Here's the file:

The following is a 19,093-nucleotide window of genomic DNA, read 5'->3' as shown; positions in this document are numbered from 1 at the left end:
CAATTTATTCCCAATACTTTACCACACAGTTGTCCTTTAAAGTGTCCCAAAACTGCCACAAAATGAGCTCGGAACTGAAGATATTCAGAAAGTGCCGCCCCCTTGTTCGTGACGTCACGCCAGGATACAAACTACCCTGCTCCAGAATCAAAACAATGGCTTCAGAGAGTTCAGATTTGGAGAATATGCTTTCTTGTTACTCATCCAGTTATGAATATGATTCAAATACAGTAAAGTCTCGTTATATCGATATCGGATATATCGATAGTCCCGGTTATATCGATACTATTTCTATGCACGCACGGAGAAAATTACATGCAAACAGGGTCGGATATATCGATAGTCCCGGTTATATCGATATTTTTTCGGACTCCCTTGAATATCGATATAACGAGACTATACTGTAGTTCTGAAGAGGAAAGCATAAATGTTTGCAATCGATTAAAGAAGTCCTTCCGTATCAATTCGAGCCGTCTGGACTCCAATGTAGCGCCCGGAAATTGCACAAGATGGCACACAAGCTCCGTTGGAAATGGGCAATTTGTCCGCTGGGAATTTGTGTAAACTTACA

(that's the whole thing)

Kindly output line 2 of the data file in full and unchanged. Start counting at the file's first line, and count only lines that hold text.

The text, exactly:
CAATTTATTCCCAATACTTTACCACACAGTTGTCCTTTAAAGTGTCCCAAAACTGCCACAAAATGAGCTCGGAACTGAAGATATTCAGAAAGTGCCGCCCCCTTGTTCGTGACGTCACGCCAGGATACAAACTACCCTGCTCCAGAATCAAAACAATGGCTTCAGAGAGTTCAGATTTGGAGAATATGCTTTCTTGTTACTCATCCAGTTATGAATATGATTCAAATACAGTAAAGTCTCGTTATATCGATATCGGATATATCGATAGTCCCGGTTATATCGATACTATTTCTATGCACGCACGGAGAAAATTACATGCAAACAGGGTCGGATATATCGATAGTCCCGGTTATATCGATATTTTTTCGGACTCCCTTGAATATCGATATAACGAGACTATACTGTAGTTCTGAAGAGGAAAGCATAAATGTTTGCAATCGATTAAAGAAGTCCTTCCGTATCAATTCGAGCCGTCTGGACTCCAATGTAGCGCCCGGAAATTGCACAAGATGGCACACAAGCTCCGTTGGAAATGGGCAATTTGTCCGCTGGGAATTTGTGTAAACTTACA